5 Moves to Make When You Can't Pay Your Mortgage
If you find yourself struggling to pay your mortgage, you are not alone.
According to the Boston Globe, during the height of the recent pandemic, "homeowners skipping payments because of lost jobs or income represent(ed) 5.5% of borrowers with $651 billion in unpaid principal.”
The short and long-term consequences of defaulting on your mortgage can have far-reaching repercussions that are especially disruptive to your general and financial well-being.
Fortunately, there are options available to support you if you're struggling with your mortgage. Here are five important steps to take if you can’t pay your mortgage right now.
1. Evaluate your budget
Nearly a third of people don’t maintain a budget, and even the most fastidious financial planners may be working with outdated information. When things are going well, it’s common for “wants” to masquerade as “needs.” To maintain a healthy financial outlook, now is the right time to evaluate your budget, prioritizing critical expenses and identifying opportunities to save money.
If you haven't before, now's the time to create a true and thorough budget. If you're comfortable leveraging technology to help you understand your financial situation, there are plenty of money management apps available that can help you pull together a budget.
2. Request a deferral
While many of the federal protections that were enacted to protect homeowners during the Covid-19 pandemic have begun to expire, help is still available. In March 2023, the Federal Housing Finance Agency (FHFA) announced that Fannie Mae and Freddie Mac will allow borrowers facing financial hardship to defer up to six months of mortgage payments. Eligible borrowers facing a hardship can move past-due amounts to the end of the loan as a non-interest bearing balance.
Contact your loan servicer directly to request a deferral and see if any other relief programs are available. Unfortunately, the process isn’t standardized, and different loan providers will have different procedures for obtaining a deferral or forbearance.
Keep n mind that a mortgage deferral or forbearance comes with some caveats so make sure you understand what you're agreeing to before making any major decisions.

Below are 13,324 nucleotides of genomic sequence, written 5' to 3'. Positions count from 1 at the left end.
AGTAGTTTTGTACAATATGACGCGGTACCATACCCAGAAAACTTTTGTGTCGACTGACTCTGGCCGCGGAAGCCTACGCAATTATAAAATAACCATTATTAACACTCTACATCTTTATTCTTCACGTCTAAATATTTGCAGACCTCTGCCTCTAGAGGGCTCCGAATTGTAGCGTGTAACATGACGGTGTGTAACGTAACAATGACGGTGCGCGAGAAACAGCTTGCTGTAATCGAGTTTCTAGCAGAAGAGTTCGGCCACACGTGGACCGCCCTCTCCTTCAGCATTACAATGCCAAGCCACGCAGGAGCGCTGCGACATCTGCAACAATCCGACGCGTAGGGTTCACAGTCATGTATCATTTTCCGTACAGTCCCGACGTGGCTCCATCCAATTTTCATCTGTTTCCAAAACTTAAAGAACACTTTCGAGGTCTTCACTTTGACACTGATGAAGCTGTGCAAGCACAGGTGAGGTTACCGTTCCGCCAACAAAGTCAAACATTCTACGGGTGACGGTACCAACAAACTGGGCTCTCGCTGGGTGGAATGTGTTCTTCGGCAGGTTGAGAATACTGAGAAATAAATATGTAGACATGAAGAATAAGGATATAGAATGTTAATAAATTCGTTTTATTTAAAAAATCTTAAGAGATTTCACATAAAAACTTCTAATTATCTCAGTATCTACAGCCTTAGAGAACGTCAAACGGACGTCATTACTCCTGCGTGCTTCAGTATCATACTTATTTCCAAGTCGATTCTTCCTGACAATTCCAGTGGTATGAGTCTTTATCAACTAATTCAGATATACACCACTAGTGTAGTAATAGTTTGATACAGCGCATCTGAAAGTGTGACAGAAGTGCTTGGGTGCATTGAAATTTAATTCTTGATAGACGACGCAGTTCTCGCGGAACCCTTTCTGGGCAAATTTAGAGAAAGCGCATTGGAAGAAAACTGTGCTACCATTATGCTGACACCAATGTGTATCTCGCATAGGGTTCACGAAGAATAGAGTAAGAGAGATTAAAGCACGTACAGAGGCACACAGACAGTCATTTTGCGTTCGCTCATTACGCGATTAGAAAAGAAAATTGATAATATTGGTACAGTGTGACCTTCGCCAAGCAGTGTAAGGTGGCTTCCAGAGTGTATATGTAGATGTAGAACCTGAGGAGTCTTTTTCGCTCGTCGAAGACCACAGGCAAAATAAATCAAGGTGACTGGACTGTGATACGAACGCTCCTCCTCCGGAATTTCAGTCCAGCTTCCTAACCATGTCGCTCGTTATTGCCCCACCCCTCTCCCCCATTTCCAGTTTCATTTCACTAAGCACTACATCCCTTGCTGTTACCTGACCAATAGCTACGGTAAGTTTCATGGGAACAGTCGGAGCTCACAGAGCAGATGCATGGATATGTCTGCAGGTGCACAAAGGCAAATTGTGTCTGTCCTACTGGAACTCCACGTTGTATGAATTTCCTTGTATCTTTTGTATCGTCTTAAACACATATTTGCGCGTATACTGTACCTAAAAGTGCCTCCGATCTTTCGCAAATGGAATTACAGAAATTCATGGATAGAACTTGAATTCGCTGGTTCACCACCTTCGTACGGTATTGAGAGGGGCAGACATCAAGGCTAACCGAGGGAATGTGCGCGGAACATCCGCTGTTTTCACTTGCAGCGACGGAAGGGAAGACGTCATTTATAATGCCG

3. Consider refinancing
For some borrowers, refinancing a mortgage can be a way to lower monthly payments while taking advantage of low interest rates. However, homeowners will want to rigorously vet this path before proceeding.
Most prominently, refinancing is often contingent upon equity, with banks looking for borrowers to have between 10 and 20% equity before refinancing. This will restrict this option to those with home equity and those who can carry the immediate costs of refinancing.
For instance, closing costs often range between 3-6%, which means borrowers will need significant cash-on-hand to take advantage of this option. Also, refinancing carries other costs, including appraisals, inspections, attorney fees, and other expenses.
Of course, under the right circumstances, refinancing can be a compelling opportunity for borrowers to lower their monthly payments, making their mortgage payment more tenable and freeing up funds for other priorities.
4. Sell your home
Downsizing your space or moving to a more affordable area can relieve the financial pressures posed by your current mortgage payment. So while selling your home wont necessarily provide immediate relief, it may be a compelling opportunity to stabilize your finances moving forward. This is particularly true if you find yourself underemployed after the pandemic.
5. Sublet your property
Similar to home sales, subletting your property or harnessing your home for additional income through temporary rental services, like Airbnb, can be a way to generate extra income from your house that can help you make your mortgage payment. Undoubtedly, relying on renters can be fraught with difficulties, but it can be a helpful opportunity for some.
Connect with a housing counselor
Even in the best of times, maintaining your mortgage payment can be uniquely stressful. If you need help navigating your options or finding the best path forward, our trained counselors are ready to provide support. In addition to HUD-approved housing counseling, we offer free, confidential credit counseling to help you balance your finances and find the best solution for your challenges.
"I didn't want to leave, but I realized, when you know where you have to go, you have to make sacrifices in order to get to certain places in life."
Hear how MMI client Brittney made the difficult decision to move back home on her path to repaying $57,000 in credit card debt.